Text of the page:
• Ukraine gets $17.5B from IMF for rebuilding


    WASHINGTON D.C.: The International Monetary Fund (IMF) handed Ukraine a $17.5 billion lifeline on Wednesday (Thursday in Manila) as the United States agreed to send military aid to bolster its forces against pro-Russian rebels—but stopped short of promising weapons.

    The United States also expanded the reach of its economic sanctions, targeting a Russian bank and separatist officials in eastern Ukraine—a move Moscow branded a “political provocation” that would only worsen the crisis.

    Ukrainian President Petro Poroshenko welcomed the increased US support in the face of what he called the separatists’ “barbaric aggression,” despite Washington snubbing growing calls for arms and ammunition.

    After a call with US Vice President Joe Biden and a meeting in Kiev with sympathetic US congressmen, Poroshenko thanked the United States for the offer to send military equipment—but not weapons—worth $75 million.

    Ukraine has asked Western powers for weapons to help it fight the rebellion, but Washington remains cautious and key ally Germany remains flat-out opposed to supplying munitions.

    Humvees, radar, drones

    White House spokesman Josh Earnest said President Barack Obama was concerned that sending more weapons to an already unstable region would lead to greater bloodshed.

    “The president is mindful of the fact that there is not a military solution to this problem,” he said.

    “It is unreasonable to suggest that the United States would be able to provide enough military support to the Ukrainian military that they could overwhelm the military operations that are currently being backed by Russia,” he added.

    US officials said the package would include 230 Humvee vehicles, unarmed Raven drones, counter-mortar radars, night vision devices and various medical and communications gear.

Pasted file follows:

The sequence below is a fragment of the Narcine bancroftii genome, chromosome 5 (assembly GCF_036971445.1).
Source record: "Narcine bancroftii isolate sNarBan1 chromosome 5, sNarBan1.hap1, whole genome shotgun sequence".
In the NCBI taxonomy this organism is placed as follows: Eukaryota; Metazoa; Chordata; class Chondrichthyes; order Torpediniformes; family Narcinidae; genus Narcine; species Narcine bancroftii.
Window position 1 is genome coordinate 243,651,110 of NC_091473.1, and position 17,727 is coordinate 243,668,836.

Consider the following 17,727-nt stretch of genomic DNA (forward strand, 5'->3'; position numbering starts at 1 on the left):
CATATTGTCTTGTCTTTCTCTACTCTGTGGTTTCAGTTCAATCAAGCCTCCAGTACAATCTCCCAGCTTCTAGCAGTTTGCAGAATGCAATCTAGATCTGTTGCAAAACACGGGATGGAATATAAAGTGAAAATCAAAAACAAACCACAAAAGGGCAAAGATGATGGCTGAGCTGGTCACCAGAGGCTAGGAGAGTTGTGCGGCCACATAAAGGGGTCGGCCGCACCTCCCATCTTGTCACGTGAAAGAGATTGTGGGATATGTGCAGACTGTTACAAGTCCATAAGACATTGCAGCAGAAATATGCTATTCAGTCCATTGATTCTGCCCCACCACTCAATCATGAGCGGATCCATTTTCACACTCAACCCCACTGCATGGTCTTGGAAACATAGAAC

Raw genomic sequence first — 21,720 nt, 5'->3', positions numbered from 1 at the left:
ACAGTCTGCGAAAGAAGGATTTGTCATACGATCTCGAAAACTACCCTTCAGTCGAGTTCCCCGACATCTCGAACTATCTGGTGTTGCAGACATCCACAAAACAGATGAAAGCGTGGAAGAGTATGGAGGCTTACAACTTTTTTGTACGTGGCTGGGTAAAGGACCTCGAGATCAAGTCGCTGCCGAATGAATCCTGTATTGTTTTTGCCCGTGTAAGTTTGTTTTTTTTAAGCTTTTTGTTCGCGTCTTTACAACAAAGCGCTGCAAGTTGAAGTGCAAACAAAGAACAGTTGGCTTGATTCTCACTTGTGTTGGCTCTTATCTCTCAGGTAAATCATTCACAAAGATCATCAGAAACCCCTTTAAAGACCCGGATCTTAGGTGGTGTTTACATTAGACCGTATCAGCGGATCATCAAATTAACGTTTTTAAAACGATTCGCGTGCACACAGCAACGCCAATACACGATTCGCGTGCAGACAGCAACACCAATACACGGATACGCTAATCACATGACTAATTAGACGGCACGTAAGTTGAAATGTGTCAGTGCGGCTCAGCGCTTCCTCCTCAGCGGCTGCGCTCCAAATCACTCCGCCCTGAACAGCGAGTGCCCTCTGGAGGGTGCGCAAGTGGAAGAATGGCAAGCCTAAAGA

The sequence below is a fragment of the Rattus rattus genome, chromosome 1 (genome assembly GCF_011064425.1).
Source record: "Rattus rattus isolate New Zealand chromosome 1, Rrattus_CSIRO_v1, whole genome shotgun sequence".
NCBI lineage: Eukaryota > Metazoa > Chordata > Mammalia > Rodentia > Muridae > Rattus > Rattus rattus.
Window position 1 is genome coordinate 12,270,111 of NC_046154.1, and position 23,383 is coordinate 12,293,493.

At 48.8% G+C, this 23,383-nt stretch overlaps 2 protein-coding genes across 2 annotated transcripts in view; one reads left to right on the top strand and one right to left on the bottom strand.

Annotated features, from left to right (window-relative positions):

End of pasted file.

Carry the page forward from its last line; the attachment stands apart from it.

Meanwhile, new US sanctions targeted officials in the separatist self-proclaimed Donetsk People’s Republic in Ukraine, as well as a Russian bank and a nationalist group.

    The Russian National Commercial Bank has become the largest bank in Crimea since Russia seized the region from Ukraine last year.

    Also listed was the Eurasian Youth Union, a nationalist Russian group said to recruit fighters to join the rebels.

    Three officials of the pro-Moscow government of former Ukraine president Viktor Yanukovych, who was overthrown in an uprising in February 2014, were also added to US sanctions lists.

    The sanctions freeze any assets the individuals and institutions hold on US territory and ban Americans from doing business with them.

    Russia’s deputy foreign minister Sergei Ryabkov said that Washington’s allegations that Moscow is backing the separatist movement were “dreary and pointless,” as he slammed the new sanctions.

    “It’s difficult to understand what is guiding the US Treasury Department and other authorities in introducing sanctions and expanding the sanctions lists,” he told the Interfax news agency.

    “We see no logical link that would in some way explain such decisions, given Washington’s declaration that it is interested in the situation returning to normal,” he added.

    The Washington-based International Monetary Fund, meanwhile, gave Kiev breathing room to rebuild its shattered finances, reeling from the fighting in its industrial heartland.

    The four-year, $17.5 billion (15.5 billion euro) aid plan replaces an existing IMF program, less than a year old, that proved inadequate to stabilize Ukraine’s finances.



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